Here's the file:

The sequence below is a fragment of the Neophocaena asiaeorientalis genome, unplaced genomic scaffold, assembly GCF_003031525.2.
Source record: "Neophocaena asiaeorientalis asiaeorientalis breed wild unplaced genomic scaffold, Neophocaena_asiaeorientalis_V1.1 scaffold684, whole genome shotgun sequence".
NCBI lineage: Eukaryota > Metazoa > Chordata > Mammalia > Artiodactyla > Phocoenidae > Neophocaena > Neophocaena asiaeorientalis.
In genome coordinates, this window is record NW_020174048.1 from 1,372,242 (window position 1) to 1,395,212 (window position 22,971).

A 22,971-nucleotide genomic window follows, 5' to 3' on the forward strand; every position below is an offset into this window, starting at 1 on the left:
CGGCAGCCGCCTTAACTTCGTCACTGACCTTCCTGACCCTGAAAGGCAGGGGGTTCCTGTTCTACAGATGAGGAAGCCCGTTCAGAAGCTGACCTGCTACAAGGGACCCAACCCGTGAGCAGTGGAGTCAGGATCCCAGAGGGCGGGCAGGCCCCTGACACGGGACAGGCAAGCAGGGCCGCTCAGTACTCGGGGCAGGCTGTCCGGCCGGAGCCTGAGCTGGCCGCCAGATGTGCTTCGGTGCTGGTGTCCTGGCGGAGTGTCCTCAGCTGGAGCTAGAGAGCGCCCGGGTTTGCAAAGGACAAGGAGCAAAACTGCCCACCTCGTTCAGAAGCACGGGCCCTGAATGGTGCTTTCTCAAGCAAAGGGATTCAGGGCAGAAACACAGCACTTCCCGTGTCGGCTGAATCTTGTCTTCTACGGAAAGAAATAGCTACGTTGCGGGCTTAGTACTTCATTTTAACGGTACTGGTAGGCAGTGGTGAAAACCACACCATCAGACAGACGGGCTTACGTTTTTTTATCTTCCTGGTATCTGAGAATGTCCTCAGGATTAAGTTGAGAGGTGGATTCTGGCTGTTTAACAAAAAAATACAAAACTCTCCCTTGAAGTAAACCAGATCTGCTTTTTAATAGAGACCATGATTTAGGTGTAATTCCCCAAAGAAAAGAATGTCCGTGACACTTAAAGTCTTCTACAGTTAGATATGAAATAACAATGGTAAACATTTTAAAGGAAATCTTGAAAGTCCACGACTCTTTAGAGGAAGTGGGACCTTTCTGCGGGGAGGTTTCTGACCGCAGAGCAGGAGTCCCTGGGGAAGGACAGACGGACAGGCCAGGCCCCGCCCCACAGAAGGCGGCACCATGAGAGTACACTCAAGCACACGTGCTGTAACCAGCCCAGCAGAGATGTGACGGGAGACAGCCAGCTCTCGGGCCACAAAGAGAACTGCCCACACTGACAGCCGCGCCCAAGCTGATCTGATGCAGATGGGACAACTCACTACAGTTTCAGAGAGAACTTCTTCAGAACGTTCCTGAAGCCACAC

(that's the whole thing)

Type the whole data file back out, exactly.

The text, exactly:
The sequence below is a fragment of the Neophocaena asiaeorientalis genome, unplaced genomic scaffold, assembly GCF_003031525.2.
Source record: "Neophocaena asiaeorientalis asiaeorientalis breed wild unplaced genomic scaffold, Neophocaena_asiaeorientalis_V1.1 scaffold684, whole genome shotgun sequence".
NCBI lineage: Eukaryota > Metazoa > Chordata > Mammalia > Artiodactyla > Phocoenidae > Neophocaena > Neophocaena asiaeorientalis.
In genome coordinates, this window is record NW_020174048.1 from 1,372,242 (window position 1) to 1,395,212 (window position 22,971).

A 22,971-nucleotide genomic window follows, 5' to 3' on the forward strand; every position below is an offset into this window, starting at 1 on the left:
CGGCAGCCGCCTTAACTTCGTCACTGACCTTCCTGACCCTGAAAGGCAGGGGGTTCCTGTTCTACAGATGAGGAAGCCCGTTCAGAAGCTGACCTGCTACAAGGGACCCAACCCGTGAGCAGTGGAGTCAGGATCCCAGAGGGCGGGCAGGCCCCTGACACGGGACAGGCAAGCAGGGCCGCTCAGTACTCGGGGCAGGCTGTCCGGCCGGAGCCTGAGCTGGCCGCCAGATGTGCTTCGGTGCTGGTGTCCTGGCGGAGTGTCCTCAGCTGGAGCTAGAGAGCGCCCGGGTTTGCAAAGGACAAGGAGCAAAACTGCCCACCTCGTTCAGAAGCACGGGCCCTGAATGGTGCTTTCTCAAGCAAAGGGATTCAGGGCAGAAACACAGCACTTCCCGTGTCGGCTGAATCTTGTCTTCTACGGAAAGAAATAGCTACGTTGCGGGCTTAGTACTTCATTTTAACGGTACTGGTAGGCAGTGGTGAAAACCACACCATCAGACAGACGGGCTTACGTTTTTTTATCTTCCTGGTATCTGAGAATGTCCTCAGGATTAAGTTGAGAGGTGGATTCTGGCTGTTTAACAAAAAAATACAAAACTCTCCCTTGAAGTAAACCAGATCTGCTTTTTAATAGAGACCATGATTTAGGTGTAATTCCCCAAAGAAAAGAATGTCCGTGACACTTAAAGTCTTCTACAGTTAGATATGAAATAACAATGGTAAACATTTTAAAGGAAATCTTGAAAGTCCACGACTCTTTAGAGGAAGTGGGACCTTTCTGCGGGGAGGTTTCTGACCGCAGAGCAGGAGTCCCTGGGGAAGGACAGACGGACAGGCCAGGCCCCGCCCCACAGAAGGCGGCACCATGAGAGTACACTCAAGCACACGTGCTGTAACCAGCCCAGCAGAGATGTGACGGGAGACAGCCAGCTCTCGGGCCACAAAGAGAACTGCCCACACTGACAGCCGCGCCCAAGCTGATCTGATGCAGATGGGACAACTCACTACAGTTTCAGAGAGAACTTCTTCAGAACGTTCCTGAAGCCACAC